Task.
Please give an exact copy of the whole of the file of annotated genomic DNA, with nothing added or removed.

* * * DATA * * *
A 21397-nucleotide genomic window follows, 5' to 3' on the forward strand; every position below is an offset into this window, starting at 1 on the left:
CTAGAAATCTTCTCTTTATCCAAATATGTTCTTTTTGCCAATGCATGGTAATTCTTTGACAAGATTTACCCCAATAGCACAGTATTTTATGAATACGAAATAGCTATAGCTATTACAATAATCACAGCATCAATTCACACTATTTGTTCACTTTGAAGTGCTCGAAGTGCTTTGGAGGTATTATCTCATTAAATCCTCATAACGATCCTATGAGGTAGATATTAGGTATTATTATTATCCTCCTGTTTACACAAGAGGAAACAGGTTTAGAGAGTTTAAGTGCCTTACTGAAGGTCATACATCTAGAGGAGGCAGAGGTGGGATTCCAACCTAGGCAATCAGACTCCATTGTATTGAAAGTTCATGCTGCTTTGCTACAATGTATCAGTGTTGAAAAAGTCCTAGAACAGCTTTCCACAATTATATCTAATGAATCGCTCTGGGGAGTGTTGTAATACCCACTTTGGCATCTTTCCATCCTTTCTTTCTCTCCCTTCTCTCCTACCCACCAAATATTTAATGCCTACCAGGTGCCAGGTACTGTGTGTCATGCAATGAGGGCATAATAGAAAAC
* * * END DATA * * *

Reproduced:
A 21397-nucleotide genomic window follows, 5' to 3' on the forward strand; every position below is an offset into this window, starting at 1 on the left:
CTAGAAATCTTCTCTTTATCCAAATATGTTCTTTTTGCCAATGCATGGTAATTCTTTGACAAGATTTACCCCAATAGCACAGTATTTTATGAATACGAAATAGCTATAGCTATTACAATAATCACAGCATCAATTCACACTATTTGTTCACTTTGAAGTGCTCGAAGTGCTTTGGAGGTATTATCTCATTAAATCCTCATAACGATCCTATGAGGTAGATATTAGGTATTATTATTATCCTCCTGTTTACACAAGAGGAAACAGGTTTAGAGAGTTTAAGTGCCTTACTGAAGGTCATACATCTAGAGGAGGCAGAGGTGGGATTCCAACCTAGGCAATCAGACTCCATTGTATTGAAAGTTCATGCTGCTTTGCTACAATGTATCAGTGTTGAAAAAGTCCTAGAACAGCTTTCCACAATTATATCTAATGAATCGCTCTGGGGAGTGTTGTAATACCCACTTTGGCATCTTTCCATCCTTTCTTTCTCTCCCTTCTCTCCTACCCACCAAATATTTAATGCCTACCAGGTGCCAGGTACTGTGTGTCATGCAATGAGGGCATAATAGAAAAC